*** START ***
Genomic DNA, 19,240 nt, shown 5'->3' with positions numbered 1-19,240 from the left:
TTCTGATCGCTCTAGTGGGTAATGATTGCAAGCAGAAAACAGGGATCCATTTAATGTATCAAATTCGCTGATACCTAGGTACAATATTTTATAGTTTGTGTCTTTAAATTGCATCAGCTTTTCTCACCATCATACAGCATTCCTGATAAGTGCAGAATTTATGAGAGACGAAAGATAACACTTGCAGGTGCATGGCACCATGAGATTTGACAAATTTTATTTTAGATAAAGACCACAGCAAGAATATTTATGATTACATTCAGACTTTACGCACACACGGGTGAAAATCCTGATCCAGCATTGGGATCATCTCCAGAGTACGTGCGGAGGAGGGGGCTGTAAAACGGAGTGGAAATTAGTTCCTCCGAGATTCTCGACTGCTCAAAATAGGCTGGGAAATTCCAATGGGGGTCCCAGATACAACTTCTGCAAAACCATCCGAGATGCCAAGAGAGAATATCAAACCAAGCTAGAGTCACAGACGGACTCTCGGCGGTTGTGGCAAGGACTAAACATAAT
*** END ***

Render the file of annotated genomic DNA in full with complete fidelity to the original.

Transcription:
Genomic DNA, 19,240 nt, shown 5'->3' with positions numbered 1-19,240 from the left:
TTCTGATCGCTCTAGTGGGTAATGATTGCAAGCAGAAAACAGGGATCCATTTAATGTATCAAATTCGCTGATACCTAGGTACAATATTTTATAGTTTGTGTCTTTAAATTGCATCAGCTTTTCTCACCATCATACAGCATTCCTGATAAGTGCAGAATTTATGAGAGACGAAAGATAACACTTGCAGGTGCATGGCACCATGAGATTTGACAAATTTTATTTTAGATAAAGACCACAGCAAGAATATTTATGATTACATTCAGACTTTACGCACACACGGGTGAAAATCCTGATCCAGCATTGGGATCATCTCCAGAGTACGTGCGGAGGAGGGGGCTGTAAAACGGAGTGGAAATTAGTTCCTCCGAGATTCTCGACTGCTCAAAATAGGCTGGGAAATTCCAATGGGGGTCCCAGATACAACTTCTGCAAAACCATCCGAGATGCCAAGAGAGAATATCAAACCAAGCTAGAGTCACAGACGGACTCTCGGCGGTTGTGGCAAGGACTAAACATAAT